USELESS, INFORMATIVE INTERNET TRIVIA (January 3/97)

At times the internet is overwhelming and absolutely mind-boggling. I was looking for information on a bobby recently, for example, and found over 5,000 entries. I tried narrowing my search, which the internet experts tell you how to do, but the result – 1,700 sites -had more information than I could cope with.

Since there is unlimited access – anyone can set up a “home page” on almost any topic – the internet is both a boon and a curse. The internet is undoubtedly wonderful, but the sheer volume of information available can be frustrating and intimidating.

I should have said “entertaining” as well. There are web sites on the internet that offer humour without racist overtones and topics for which I have a passion – pure trivia. Recently, a friend e-mailed scads of trivia from a site called Deb and Jen’s Land O’ Useless Facts. Useless, yes, but also informative. To start the new year right, I’ve culled out the best for your titillation.

The word “pound” is abbreviated “lb.” after the constellation Libra because it means “pound” in Latin and also “scales.”

Cats have over 100 hundred vocal sounds, while dogs have only about 10.

There are only three animals with blue tongues; the black bear, the Chow Chow dog and the blue-tongued lizard.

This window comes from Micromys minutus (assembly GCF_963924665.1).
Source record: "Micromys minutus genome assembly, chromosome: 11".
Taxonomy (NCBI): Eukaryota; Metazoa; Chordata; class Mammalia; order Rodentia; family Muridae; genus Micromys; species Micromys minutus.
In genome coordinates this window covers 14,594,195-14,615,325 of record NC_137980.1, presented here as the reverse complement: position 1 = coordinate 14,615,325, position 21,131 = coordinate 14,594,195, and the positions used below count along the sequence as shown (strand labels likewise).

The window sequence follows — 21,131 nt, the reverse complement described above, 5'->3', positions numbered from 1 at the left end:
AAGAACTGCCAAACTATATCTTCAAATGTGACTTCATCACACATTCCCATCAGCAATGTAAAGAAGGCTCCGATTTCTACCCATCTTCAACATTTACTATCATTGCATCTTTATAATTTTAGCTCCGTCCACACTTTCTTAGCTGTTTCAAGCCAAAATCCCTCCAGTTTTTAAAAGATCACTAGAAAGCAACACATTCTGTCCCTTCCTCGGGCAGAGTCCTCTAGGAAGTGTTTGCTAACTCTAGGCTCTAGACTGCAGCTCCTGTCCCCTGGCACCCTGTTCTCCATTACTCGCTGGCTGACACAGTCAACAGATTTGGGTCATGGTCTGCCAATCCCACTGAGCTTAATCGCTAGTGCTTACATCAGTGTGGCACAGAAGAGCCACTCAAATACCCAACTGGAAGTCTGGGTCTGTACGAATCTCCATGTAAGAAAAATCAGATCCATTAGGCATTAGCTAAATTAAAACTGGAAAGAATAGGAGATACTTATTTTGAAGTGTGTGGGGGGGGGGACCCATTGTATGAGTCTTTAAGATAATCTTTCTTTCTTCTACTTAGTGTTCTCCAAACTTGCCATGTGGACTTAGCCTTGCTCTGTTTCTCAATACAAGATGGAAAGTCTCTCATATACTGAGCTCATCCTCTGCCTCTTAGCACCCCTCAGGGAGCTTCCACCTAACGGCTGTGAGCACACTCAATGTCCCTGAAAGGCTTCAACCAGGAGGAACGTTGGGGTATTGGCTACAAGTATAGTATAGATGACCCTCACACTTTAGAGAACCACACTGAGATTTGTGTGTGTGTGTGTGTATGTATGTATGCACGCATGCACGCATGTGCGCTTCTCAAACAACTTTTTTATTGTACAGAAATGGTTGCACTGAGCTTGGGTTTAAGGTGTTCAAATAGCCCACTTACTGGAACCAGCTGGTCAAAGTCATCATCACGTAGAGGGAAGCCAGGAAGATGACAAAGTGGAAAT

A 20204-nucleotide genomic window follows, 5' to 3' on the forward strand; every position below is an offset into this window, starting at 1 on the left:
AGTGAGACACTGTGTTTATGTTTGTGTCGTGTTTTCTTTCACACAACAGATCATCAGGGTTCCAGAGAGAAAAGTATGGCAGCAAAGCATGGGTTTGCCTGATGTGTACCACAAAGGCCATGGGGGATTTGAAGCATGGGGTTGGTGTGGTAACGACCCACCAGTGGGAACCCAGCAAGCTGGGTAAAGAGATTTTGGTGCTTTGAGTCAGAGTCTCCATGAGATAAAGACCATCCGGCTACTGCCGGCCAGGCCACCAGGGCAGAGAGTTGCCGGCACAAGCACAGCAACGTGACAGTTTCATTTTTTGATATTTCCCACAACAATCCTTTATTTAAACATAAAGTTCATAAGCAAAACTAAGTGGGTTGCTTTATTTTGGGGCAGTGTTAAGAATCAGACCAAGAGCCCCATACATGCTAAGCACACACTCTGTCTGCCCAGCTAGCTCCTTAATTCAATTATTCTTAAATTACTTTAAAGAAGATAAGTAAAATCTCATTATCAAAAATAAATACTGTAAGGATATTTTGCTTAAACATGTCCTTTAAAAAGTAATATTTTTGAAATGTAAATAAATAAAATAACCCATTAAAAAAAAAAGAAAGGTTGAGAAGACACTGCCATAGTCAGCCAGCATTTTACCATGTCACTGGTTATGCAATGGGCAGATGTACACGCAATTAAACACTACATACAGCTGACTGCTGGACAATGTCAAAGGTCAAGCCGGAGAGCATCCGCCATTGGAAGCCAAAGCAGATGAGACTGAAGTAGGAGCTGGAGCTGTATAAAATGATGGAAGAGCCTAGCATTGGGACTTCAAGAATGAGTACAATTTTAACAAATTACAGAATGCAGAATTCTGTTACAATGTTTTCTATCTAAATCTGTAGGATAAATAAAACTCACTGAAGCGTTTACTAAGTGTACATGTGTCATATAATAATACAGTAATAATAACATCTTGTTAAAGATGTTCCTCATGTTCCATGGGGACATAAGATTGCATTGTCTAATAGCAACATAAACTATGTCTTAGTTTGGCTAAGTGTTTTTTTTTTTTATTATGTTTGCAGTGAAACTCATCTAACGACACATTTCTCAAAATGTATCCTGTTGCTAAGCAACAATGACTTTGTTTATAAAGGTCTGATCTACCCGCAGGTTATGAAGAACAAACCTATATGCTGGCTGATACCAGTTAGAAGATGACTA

Pinocchio is Italian for “pine head.”

There are six words in the English language with the letter combination “uu”. Muumuu, vacuum, continuum, duumvirate, duumvir and residuum.

Most car horns beep in the key of F.

The longest word found in the Oxford English Dictionary is “floccinaucihilipilification,” which means “the act of estimating as worthless.”

The word “queueing” is the only English word with five consecutive vowels. No word in the English language rhymes with month.

Sheriff came from Shire Reeve. During the years of feudal rule in England, each shire had a reeve who was law for that shire. When the term was brought to North America it was shortened to Sheriff.

The two longest one-syllable words in the English language are “screeched” and “strengths.”

The Roman emperor Caligula made his horse a senator. Nowadays the Prime Minister does this every three or four years.

The correct response to the Irish greeting, “Top of the morning to you,” is “and the rest of the day to yourself.”

The Chinese ideogram for “trouble” symbolises “two women living under one roof.” In Chinese, the. word for crisis and opportunity are the same.

Clans of long ago that wanted to get rid of their unwanted people without killing them burned their houses down – hence the expression “to get fired.”

With the final gem that Leonardo Da Vinci invented the scissors, my thanks to readers for their interest in this column. Your calls, comments and letters are welcome; please keep them coming.

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